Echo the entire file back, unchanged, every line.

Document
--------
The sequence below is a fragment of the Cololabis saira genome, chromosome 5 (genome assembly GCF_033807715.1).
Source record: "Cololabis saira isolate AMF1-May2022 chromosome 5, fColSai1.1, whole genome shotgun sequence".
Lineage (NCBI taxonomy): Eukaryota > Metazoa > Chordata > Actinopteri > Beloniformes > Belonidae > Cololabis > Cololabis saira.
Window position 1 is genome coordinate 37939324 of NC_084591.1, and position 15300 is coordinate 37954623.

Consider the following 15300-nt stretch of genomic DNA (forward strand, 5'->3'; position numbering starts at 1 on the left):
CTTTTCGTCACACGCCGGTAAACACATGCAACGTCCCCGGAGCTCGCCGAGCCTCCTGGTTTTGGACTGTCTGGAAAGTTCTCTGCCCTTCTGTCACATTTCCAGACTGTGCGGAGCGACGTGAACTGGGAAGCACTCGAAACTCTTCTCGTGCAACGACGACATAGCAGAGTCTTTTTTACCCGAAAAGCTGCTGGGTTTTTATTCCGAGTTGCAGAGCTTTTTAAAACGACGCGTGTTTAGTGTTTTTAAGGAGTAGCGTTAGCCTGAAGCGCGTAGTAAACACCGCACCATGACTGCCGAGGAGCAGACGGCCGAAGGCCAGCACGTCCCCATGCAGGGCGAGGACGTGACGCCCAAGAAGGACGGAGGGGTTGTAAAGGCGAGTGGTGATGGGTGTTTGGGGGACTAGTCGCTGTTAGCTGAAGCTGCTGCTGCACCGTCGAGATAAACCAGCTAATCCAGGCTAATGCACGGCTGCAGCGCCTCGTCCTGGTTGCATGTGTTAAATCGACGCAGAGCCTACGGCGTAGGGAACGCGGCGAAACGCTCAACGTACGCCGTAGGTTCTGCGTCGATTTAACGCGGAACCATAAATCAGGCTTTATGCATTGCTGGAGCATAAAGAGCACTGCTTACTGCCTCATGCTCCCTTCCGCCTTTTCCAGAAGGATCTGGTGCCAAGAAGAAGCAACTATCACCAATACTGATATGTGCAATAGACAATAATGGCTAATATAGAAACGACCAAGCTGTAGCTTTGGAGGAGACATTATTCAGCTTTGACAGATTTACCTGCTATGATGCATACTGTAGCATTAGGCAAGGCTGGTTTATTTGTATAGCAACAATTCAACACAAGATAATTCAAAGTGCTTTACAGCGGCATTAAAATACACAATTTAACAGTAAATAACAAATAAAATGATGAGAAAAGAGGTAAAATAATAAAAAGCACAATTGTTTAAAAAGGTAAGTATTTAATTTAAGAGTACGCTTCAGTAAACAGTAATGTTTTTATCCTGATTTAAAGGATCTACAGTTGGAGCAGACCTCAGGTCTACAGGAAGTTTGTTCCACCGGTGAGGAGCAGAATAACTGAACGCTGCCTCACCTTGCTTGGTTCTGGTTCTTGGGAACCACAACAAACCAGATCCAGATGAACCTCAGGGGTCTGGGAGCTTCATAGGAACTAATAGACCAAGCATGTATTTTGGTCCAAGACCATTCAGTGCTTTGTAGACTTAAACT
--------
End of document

The sequence below is a fragment of the Cololabis saira genome, chromosome 5 (genome assembly GCF_033807715.1).
Source record: "Cololabis saira isolate AMF1-May2022 chromosome 5, fColSai1.1, whole genome shotgun sequence".
Lineage (NCBI taxonomy): Eukaryota > Metazoa > Chordata > Actinopteri > Beloniformes > Belonidae > Cololabis > Cololabis saira.
Window position 1 is genome coordinate 37939324 of NC_084591.1, and position 15300 is coordinate 37954623.

Consider the following 15300-nt stretch of genomic DNA (forward strand, 5'->3'; position numbering starts at 1 on the left):
CTTTTCGTCACACGCCGGTAAACACATGCAACGTCCCCGGAGCTCGCCGAGCCTCCTGGTTTTGGACTGTCTGGAAAGTTCTCTGCCCTTCTGTCACATTTCCAGACTGTGCGGAGCGACGTGAACTGGGAAGCACTCGAAACTCTTCTCGTGCAACGACGACATAGCAGAGTCTTTTTTACCCGAAAAGCTGCTGGGTTTTTATTCCGAGTTGCAGAGCTTTTTAAAACGACGCGTGTTTAGTGTTTTTAAGGAGTAGCGTTAGCCTGAAGCGCGTAGTAAACACCGCACCATGACTGCCGAGGAGCAGACGGCCGAAGGCCAGCACGTCCCCATGCAGGGCGAGGACGTGACGCCCAAGAAGGACGGAGGGGTTGTAAAGGCGAGTGGTGATGGGTGTTTGGGGGACTAGTCGCTGTTAGCTGAAGCTGCTGCTGCACCGTCGAGATAAACCAGCTAATCCAGGCTAATGCACGGCTGCAGCGCCTCGTCCTGGTTGCATGTGTTAAATCGACGCAGAGCCTACGGCGTAGGGAACGCGGCGAAACGCTCAACGTACGCCGTAGGTTCTGCGTCGATTTAACGCGGAACCATAAATCAGGCTTTATGCATTGCTGGAGCATAAAGAGCACTGCTTACTGCCTCATGCTCCCTTCCGCCTTTTCCAGAAGGATCTGGTGCCAAGAAGAAGCAACTATCACCAATACTGATATGTGCAATAGACAATAATGGCTAATATAGAAACGACCAAGCTGTAGCTTTGGAGGAGACATTATTCAGCTTTGACAGATTTACCTGCTATGATGCATACTGTAGCATTAGGCAAGGCTGGTTTATTTGTATAGCAACAATTCAACACAAGATAATTCAAAGTGCTTTACAGCGGCATTAAAATACACAATTTAACAGTAAATAACAAATAAAATGATGAGAAAAGAGGTAAAATAATAAAAAGCACAATTGTTTAAAAAGGTAAGTATTTAATTTAAGAGTACGCTTCAGTAAACAGTAATGTTTTTATCCTGATTTAAAGGATCTACAGTTGGAGCAGACCTCAGGTCTACAGGAAGTTTGTTCCACCGGTGAGGAGCAGAATAACTGAACGCTGCCTCACCTTGCTTGGTTCTGGTTCTTGGGAACCACAACAAACCAGATCCAGATGAACCTCAGGGGTCTGGGAGCTTCATAGGAACTAATAGACCAAGCATGTATTTTGGTCCAAGACCATTCAGTGCTTTGTAGACTTAAACT